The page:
Animal rights activists are outraged today after a video surfaced of NRA Chief Wayne LaPierre shooting an endangered elephant in Botswana. The botched hunting trip took place in 2013 as part of an NRA-sponsored television series that was never released. Both LaPierre and his wife shot elephants in a display of animal cruelty and poor marksmanship.
The New Yorker and The Trace obtained the footage and it was released to the public on Tuesday after sitting in the dark for eight years. The 10-minute video is infuriating animal rights activists, as it shows Wayne LaPierre Jr., the executive vice president of the NRA, and his wife, Susan LaPierre, injuring two endangered Savanna elephants before their hunting guides finished them off.
LaPierre, a terrible marksman as demonstrated by the video, fails to kill the elephant after three point-blank shots, and a guide is asked to finish the job, as the elephant writhes in pain on the ground. The elephant can be heard crying for minutes as the hunting guides position LaPierre and instruct him on how to properly shoot and kill the creature.
“Good job my friend,” a voice says behind the camera, congratulating LaPierre. After four total shots, the elephant is still not dead and a hunting guide has to put an end to its misery.
“That’s something, I’ll tell ya,” LaPierre exclaims, shaking hands with his hunting guides. One of the guides pats LaPierre on the back and tells him, “Your first elephant hunt was one heck of an elephant hunt.”
Smiles and cheers can be heard for a couple of minutes before the team walks over to the elephant that was still alive. Blood can be seen pouring from its side and face, and the hunters stand in awe at their work.
“I can’t say it was the perfect shot,” one hunter says, discussing LaPierre’s first attempt. Another hunter chimed in: “He went down didn’t he?”
The second half of the video documents Wayne LaPierre’s wife as she hunts her own endangered Savanah elephant. As the dead creature lies in the dirt, Susan remarks at the beautiful carcass and big feet. “This is like his toenail, right?” She asked, inspecting its foot.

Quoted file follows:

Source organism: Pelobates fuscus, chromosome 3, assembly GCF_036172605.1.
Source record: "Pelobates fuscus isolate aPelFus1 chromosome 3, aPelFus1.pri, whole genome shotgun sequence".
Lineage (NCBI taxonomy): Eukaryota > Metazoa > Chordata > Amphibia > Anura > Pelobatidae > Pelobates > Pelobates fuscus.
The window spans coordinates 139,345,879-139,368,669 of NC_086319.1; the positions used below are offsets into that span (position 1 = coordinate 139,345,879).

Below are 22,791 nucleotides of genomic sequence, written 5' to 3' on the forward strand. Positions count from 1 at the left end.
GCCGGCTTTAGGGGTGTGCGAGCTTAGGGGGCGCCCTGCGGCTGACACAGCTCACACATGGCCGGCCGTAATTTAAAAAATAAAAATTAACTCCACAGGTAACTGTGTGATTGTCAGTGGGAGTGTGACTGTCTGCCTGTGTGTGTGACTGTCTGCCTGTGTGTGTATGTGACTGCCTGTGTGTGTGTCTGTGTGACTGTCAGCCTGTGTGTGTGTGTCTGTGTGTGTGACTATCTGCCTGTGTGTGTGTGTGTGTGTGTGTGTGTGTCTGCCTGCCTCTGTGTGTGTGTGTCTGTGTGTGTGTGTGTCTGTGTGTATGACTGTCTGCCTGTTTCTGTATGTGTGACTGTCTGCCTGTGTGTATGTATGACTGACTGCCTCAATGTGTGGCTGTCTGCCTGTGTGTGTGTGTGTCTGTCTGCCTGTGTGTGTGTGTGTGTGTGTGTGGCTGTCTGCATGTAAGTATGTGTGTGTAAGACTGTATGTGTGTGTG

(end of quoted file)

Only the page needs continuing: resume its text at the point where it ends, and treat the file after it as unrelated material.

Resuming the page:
A minute later, Susan is standing by the elephant’s behind as a hunter cuts off its tail. “Victory,” she yells, holding up the severed appendage, “That’s my elephant tail. Way cool.”
PETA called Congress immediately after the video surfaced, condemning the murders, and asking the government to “watch the video, condemn the murder of animals for their body parts by trophy addicts, and have the courage to reject NRA money.
“Behind the NRA’s macho posturing are scared little men who pay tens of thousands of dollars for someone else to track elephants so that they can shoot them ineptly at close range,” Ingrid Newkirk, PETA’s President, said in a statement.
The botched hunting trip documented in the video came shortly after the December 2012 mass shooting at Sandy Hook Elementary School in Newtown, Conn. LaPierre famously condemned the media for its portrayal of death and murder, claiming video games and the music industry were the main causes of the violence, having portrayed “murder as a way of life.”
In his speech, Wayne LaPierre noted that “they have the nerve to call it ‘entertainment.’ But is that what it really is? Isn’t fantasizing about killing people as a way to get your kicks really the filthiest form of pornography?”
LaPierre has been the chief executive of the NRA since 1991. More than 5 million people are part of the organization, but the NRA has faced financial and leadership turmoil for some time.